In the circuit of Figure 1, assume that a brush-type dc motor must drive a load back and forth between two endpoints on a lead screw. Optical sensors determine end of travel, and an SPDT switch selects to which end to send the load. The sensors themselves supply all the necessary directional logic, and a triac powers the motor with the necessary polarity of half-wave pulses from the 13.5 V-ac input. Starting with the load parked at the south end, when you set switch S1 to north, the ac input connects to the LED in the north-side sensor, IC1, through current-limiting resistor R1 and reverse-polarity-protection diode D2. The phototransistor output from IC1 then supplies firing pulses to the gate of triac Q1 during the northbound half-cycle, and the load proceeds toward that detector.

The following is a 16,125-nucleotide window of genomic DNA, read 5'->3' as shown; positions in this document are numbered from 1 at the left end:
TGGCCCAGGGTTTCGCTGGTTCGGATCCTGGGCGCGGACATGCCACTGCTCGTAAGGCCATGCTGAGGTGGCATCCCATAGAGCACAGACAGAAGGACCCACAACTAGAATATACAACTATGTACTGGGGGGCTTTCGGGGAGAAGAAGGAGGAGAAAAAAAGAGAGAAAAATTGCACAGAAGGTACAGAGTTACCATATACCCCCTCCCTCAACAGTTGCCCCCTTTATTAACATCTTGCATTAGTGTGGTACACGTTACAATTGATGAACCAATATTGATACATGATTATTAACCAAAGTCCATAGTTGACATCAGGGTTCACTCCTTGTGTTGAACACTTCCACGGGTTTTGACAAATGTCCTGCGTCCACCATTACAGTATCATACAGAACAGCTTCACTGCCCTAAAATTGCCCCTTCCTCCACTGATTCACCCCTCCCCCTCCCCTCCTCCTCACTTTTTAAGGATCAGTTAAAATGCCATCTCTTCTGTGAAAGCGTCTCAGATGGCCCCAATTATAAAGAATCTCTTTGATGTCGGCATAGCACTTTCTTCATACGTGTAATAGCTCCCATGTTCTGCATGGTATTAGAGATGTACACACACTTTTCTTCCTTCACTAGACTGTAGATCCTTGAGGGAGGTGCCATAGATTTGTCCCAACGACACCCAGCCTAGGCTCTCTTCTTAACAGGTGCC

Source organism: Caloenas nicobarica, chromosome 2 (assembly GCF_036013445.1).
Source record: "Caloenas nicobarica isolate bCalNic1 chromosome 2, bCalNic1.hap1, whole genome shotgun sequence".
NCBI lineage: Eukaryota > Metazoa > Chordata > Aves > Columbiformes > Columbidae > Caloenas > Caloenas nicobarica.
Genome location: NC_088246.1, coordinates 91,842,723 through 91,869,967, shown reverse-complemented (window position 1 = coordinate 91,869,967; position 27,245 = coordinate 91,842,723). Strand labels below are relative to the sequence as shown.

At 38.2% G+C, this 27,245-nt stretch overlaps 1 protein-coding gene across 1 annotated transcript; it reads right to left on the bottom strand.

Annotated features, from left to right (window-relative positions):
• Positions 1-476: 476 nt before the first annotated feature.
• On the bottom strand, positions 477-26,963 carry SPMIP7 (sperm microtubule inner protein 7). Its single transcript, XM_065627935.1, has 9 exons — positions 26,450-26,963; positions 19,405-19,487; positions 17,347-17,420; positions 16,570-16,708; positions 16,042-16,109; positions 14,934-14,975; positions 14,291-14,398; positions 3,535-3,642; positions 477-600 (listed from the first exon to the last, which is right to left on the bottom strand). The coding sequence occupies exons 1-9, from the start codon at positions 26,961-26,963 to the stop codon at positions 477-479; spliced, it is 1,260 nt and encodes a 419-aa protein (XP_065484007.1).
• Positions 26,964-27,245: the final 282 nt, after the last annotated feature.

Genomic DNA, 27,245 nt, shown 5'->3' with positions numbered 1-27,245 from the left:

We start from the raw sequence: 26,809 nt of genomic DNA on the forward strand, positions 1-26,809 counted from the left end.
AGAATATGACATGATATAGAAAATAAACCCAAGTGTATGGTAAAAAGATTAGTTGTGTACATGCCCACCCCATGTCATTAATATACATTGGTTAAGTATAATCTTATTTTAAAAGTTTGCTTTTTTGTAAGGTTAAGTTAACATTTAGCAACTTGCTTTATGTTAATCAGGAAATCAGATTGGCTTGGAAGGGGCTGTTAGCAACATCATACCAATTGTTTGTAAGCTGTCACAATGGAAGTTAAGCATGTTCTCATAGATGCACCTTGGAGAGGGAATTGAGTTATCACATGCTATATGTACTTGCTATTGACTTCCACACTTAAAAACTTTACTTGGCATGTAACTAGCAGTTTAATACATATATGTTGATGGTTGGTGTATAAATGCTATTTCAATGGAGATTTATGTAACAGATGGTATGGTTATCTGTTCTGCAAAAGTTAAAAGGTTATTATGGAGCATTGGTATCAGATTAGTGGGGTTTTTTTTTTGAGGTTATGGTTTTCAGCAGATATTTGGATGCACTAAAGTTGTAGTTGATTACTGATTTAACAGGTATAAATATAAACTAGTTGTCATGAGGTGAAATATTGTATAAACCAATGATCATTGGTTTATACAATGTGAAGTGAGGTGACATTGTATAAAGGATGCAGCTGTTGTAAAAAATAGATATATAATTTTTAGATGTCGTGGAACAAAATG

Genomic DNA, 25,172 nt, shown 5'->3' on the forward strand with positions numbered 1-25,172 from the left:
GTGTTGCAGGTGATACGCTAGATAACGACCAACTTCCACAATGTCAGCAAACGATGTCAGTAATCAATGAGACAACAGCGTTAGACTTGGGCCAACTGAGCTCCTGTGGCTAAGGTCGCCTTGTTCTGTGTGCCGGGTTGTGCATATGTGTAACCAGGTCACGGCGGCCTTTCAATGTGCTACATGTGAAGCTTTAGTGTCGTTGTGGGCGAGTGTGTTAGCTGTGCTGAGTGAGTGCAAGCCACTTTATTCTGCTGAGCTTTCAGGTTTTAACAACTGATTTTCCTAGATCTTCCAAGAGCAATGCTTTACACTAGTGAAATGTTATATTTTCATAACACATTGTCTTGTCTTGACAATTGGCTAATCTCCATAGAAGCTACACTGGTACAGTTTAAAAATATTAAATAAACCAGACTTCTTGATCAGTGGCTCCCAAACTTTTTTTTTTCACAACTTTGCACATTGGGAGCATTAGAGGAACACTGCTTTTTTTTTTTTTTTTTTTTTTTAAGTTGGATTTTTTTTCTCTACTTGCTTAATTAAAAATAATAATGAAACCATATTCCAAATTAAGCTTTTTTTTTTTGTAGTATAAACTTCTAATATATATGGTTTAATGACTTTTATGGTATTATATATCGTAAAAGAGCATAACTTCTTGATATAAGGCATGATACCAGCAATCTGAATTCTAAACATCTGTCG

|Figure 1.||The optocouplers provide both position-control logic and triac gate drive to the motor.|
Similarly, IC2 drives the motor during the other half-cycle to push the load south, and stops when it reaches the south endpoint. This scheme works even when you change the direction switch while the load is in motion. Power for the gate drives comes from the ac input and the half-wave rectifier comprising D1 and C1. You might need snubber R2 and C2 if the motor's inductance causes spurious firings of Q1 during undesired half-cycles. The motor's stall current is approximately 2 A. You can easily scale the design for larger or smaller motors.